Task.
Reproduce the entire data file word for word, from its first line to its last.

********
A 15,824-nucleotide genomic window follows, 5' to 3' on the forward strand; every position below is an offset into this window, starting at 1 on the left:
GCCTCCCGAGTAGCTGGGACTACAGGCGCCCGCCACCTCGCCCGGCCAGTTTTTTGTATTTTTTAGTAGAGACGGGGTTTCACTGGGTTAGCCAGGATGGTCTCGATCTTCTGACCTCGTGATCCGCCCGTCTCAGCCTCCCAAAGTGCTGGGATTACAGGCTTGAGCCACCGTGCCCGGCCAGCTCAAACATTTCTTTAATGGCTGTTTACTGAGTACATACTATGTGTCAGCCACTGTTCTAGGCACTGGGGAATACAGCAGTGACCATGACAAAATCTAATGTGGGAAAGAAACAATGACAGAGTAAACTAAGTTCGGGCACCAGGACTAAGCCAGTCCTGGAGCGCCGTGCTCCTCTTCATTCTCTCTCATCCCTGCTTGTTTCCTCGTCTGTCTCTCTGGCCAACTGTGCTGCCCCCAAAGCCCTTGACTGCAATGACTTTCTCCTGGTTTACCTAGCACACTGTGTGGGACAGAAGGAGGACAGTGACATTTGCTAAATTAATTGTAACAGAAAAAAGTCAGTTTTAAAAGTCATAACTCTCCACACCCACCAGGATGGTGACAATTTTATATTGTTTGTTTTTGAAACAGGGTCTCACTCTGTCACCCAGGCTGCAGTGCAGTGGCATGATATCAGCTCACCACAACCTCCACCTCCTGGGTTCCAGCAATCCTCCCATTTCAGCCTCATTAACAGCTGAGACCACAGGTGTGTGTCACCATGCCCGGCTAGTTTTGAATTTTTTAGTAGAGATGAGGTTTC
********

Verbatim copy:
A 15,824-nucleotide genomic window follows, 5' to 3' on the forward strand; every position below is an offset into this window, starting at 1 on the left:
GCCTCCCGAGTAGCTGGGACTACAGGCGCCCGCCACCTCGCCCGGCCAGTTTTTTGTATTTTTTAGTAGAGACGGGGTTTCACTGGGTTAGCCAGGATGGTCTCGATCTTCTGACCTCGTGATCCGCCCGTCTCAGCCTCCCAAAGTGCTGGGATTACAGGCTTGAGCCACCGTGCCCGGCCAGCTCAAACATTTCTTTAATGGCTGTTTACTGAGTACATACTATGTGTCAGCCACTGTTCTAGGCACTGGGGAATACAGCAGTGACCATGACAAAATCTAATGTGGGAAAGAAACAATGACAGAGTAAACTAAGTTCGGGCACCAGGACTAAGCCAGTCCTGGAGCGCCGTGCTCCTCTTCATTCTCTCTCATCCCTGCTTGTTTCCTCGTCTGTCTCTCTGGCCAACTGTGCTGCCCCCAAAGCCCTTGACTGCAATGACTTTCTCCTGGTTTACCTAGCACACTGTGTGGGACAGAAGGAGGACAGTGACATTTGCTAAATTAATTGTAACAGAAAAAAGTCAGTTTTAAAAGTCATAACTCTCCACACCCACCAGGATGGTGACAATTTTATATTGTTTGTTTTTGAAACAGGGTCTCACTCTGTCACCCAGGCTGCAGTGCAGTGGCATGATATCAGCTCACCACAACCTCCACCTCCTGGGTTCCAGCAATCCTCCCATTTCAGCCTCATTAACAGCTGAGACCACAGGTGTGTGTCACCATGCCCGGCTAGTTTTGAATTTTTTAGTAGAGATGAGGTTTC